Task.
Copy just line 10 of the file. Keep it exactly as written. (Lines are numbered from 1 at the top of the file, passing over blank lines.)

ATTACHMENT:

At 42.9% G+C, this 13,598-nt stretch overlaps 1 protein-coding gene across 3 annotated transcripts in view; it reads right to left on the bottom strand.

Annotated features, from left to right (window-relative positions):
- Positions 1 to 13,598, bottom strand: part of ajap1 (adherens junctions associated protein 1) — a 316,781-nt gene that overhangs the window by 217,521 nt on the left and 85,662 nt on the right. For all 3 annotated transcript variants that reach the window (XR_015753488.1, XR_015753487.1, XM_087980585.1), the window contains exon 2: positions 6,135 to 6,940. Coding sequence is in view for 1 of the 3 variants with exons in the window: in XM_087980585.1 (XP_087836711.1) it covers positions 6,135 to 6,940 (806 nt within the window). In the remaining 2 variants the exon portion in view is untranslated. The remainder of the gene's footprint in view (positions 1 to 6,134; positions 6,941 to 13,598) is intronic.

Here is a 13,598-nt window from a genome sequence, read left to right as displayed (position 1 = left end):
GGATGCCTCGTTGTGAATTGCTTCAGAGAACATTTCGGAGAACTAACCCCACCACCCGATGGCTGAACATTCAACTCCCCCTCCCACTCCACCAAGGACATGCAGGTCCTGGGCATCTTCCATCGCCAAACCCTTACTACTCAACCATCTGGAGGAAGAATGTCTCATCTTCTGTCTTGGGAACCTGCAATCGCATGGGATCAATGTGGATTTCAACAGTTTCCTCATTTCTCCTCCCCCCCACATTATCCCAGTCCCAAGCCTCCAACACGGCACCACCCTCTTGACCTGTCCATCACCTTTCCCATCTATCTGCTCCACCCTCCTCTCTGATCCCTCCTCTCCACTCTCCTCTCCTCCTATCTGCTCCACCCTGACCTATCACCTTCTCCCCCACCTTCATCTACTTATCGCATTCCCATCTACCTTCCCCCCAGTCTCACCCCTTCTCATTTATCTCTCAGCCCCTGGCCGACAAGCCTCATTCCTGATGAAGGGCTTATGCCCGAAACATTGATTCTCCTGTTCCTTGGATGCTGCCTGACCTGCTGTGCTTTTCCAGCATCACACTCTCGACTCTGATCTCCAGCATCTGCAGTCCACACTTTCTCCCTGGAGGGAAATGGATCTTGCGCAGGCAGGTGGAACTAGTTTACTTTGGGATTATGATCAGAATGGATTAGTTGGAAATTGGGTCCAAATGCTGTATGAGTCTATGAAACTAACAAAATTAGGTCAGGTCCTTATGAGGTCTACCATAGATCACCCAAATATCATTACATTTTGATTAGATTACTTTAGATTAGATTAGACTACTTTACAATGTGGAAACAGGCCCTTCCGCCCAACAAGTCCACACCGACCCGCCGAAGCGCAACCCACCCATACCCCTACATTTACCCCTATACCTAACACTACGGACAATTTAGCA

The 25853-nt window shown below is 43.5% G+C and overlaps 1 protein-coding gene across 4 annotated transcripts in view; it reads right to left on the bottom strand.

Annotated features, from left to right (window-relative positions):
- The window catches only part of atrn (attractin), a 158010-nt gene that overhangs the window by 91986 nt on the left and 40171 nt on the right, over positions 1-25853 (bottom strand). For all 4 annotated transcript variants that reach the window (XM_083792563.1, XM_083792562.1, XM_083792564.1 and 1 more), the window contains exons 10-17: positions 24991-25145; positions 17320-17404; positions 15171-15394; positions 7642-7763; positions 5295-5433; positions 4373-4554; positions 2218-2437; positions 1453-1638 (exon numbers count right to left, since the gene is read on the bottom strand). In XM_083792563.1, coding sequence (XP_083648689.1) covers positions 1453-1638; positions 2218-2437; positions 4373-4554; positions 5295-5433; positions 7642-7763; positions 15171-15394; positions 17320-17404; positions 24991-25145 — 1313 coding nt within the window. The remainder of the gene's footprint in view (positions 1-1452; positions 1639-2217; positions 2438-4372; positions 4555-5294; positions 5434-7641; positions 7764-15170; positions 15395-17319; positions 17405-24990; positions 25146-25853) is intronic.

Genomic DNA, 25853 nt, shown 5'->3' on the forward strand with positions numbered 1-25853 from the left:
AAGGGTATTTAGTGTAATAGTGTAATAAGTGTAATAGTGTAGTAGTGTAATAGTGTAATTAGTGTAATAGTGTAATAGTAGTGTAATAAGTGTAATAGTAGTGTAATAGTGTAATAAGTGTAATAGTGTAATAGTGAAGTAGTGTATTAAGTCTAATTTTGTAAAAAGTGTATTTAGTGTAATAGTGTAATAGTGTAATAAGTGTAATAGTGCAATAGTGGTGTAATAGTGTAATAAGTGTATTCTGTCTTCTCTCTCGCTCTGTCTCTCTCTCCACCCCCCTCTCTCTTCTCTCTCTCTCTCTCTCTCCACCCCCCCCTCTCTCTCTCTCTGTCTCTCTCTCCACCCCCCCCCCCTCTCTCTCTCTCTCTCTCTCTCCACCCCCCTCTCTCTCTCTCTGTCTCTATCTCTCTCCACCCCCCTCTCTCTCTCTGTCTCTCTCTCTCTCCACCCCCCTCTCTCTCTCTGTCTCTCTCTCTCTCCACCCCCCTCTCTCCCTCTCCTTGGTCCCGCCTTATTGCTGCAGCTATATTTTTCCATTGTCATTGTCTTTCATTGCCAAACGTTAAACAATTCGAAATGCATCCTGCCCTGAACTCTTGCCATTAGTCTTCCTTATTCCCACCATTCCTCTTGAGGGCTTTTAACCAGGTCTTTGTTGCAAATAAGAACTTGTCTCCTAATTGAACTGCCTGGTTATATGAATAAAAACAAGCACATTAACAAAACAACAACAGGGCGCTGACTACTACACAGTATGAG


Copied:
AAGGGTATTTAGTGTAATAGTGTAATAAGTGTAATAGTGTAGTAGTGTAATAGTGTAATTAGTGTAATAGTGTAATAGTAGTGTAATAAGTGTAATAGTAGTGTAATAGTGTAATAAGTGTAATAGTGTAATAGTGAAGTAGTGTATTAAGTCTAATTTTGTAAAAAGTGTATTTAGTGTAATAGTGTAATAGTGTAATAAGTGTAATAGTGCAATAGTGGTGTAATAGTGTAATAAGTGTATTCTGTCTTCTCTCTCGCTCTGTCTCTCTCTCCACCCCCCTCTCTCTTCTCTCTCTCTCTCTCTCTCCACCCCCCCCTCTCTCTCTCTCTGTCTCTCTCTCCACCCCCCCCCCCTCTCTCTCTCTCTCTCTCTCTCCACCCCCCTCTCTCTCTCTCTGTCTCTATCTCTCTCCACCCCCCTCTCTCTCTCTGTCTCTCTCTCTCTCCACCCCCCTCTCTCTCTCTGTCTCTCTCTCTCTCCACCCCCCTCTCTCCCTCTCCTTGGTCCCGCCTTATTGCTGCAGCTATATTTTTCCATTGTCATTGTCTTTCATTGCCAAACGTTAAACAATTCGAAATGCATCCTGCCCTGAACTCTTGCCATTAGTCTTCCTTATTCCCACCATTCCTCTTGAGGGCTTTTAACCAGGTCTTTGTTGCAAATAAGAACTTGTCTCCTAATTGAACTGCCTGGTTATATGAATAAAAACAAGCACATTAACAAAACAACAACAGGGCGCTGACTACTACACAGTATGAG